In case there are some people who haven’t seen this yet, here is a short video featuring Sir Patrick Stewart the Guardian made in response to Home Secretary Theresa May’s suggestion that the United Kingdom should leave the European Convention on Human Rights. It owes more than a little to Monty Python’s Life of Brian but is none the worse for that. Make sure you watch right to the end as it exposes the hypocrisy of Home Secretary’s position on this.Follow @telescoper
Archive for Guardian
I thought I’d resume blogging activity rather gently with a short post to mark the end of an era. Both the Independent and the Independent on Sunday have ceased to exist, at least in their print editions. It was about three years ago that I switched from the Observer to the Independent on Sunday, which involved switching from the Azed cryptic crossword to Beelzebub for my most testing weekly crossword challenge. I stopped doing the Saturday Prize Cryptic puzzle in the Saturday Guardian too, in favour of the Independent Saturday Prize crossword in the Independent which immediately paid dividends in terms of prizes!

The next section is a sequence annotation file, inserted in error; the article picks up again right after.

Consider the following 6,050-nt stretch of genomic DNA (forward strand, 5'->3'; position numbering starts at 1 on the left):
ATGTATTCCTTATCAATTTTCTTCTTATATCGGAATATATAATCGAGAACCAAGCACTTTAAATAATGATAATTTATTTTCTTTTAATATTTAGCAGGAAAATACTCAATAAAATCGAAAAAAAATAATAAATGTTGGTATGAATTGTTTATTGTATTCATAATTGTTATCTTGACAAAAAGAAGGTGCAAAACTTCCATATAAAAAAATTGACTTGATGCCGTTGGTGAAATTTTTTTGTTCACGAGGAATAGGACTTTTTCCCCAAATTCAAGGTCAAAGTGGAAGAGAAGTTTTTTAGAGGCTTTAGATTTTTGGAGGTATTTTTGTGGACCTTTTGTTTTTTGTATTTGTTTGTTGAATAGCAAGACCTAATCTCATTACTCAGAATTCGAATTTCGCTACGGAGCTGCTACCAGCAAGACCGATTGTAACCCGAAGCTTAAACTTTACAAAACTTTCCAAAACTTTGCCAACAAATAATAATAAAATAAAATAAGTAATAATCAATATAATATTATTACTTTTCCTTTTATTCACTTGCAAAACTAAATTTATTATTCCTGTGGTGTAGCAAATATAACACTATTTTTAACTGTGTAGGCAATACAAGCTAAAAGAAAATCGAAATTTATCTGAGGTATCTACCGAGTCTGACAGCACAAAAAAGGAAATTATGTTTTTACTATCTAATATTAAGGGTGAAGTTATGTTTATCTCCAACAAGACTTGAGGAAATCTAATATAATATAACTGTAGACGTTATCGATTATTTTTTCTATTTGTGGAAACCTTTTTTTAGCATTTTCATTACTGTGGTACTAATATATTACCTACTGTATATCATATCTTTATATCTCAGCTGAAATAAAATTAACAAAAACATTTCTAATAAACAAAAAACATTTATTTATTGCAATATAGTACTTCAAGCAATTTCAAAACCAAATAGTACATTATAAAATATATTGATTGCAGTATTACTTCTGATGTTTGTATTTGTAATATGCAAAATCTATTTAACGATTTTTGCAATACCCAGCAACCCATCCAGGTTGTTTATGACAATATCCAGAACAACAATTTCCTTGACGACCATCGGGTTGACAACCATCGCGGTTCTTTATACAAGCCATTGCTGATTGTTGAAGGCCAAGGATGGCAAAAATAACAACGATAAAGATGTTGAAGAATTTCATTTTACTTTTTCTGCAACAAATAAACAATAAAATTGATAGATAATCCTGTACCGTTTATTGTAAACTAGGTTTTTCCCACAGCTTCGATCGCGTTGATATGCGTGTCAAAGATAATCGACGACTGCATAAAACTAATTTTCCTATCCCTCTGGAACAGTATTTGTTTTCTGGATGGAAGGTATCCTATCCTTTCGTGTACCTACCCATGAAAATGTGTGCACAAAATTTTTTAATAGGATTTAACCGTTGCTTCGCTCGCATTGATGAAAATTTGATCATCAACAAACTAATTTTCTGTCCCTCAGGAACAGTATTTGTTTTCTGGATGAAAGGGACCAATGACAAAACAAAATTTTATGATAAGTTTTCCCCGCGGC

For crossword aficianados both the Azed and Beelzebub crosswords are composed by strict adherents of the rules set by the great Ximenes and both feature grids with no black squares, in contrast to the more normal Everyman puzzle. Jonathan Crowther, who sets the Azed puzzles is the successor to Ximenes in the Observer; he’s been setting puzzles there since 1971.
Anyway, the last Independent on Sunday was published on Sunday 20th March and it included a list of the winners of the last two Beelzebub puzzles; the very final one was No. 1,358:
It’s a nice way to mark the end of an era! One last dictionary to add to the collection. I’ve completely lost track of the number of books of words I’ve won from the weekly puzzles in the Independent, but it’s certainly more than 50. I’ve given many away but there’s still a large stack in Dorothy’s office.
Anyway, I spent some of my Easter weekend off doing the Guardian prize crossword (extra-large size, but quite easy) followed by Everyman and Azed in the Observer. I guess that’s my diet from now on…Follow @telescoper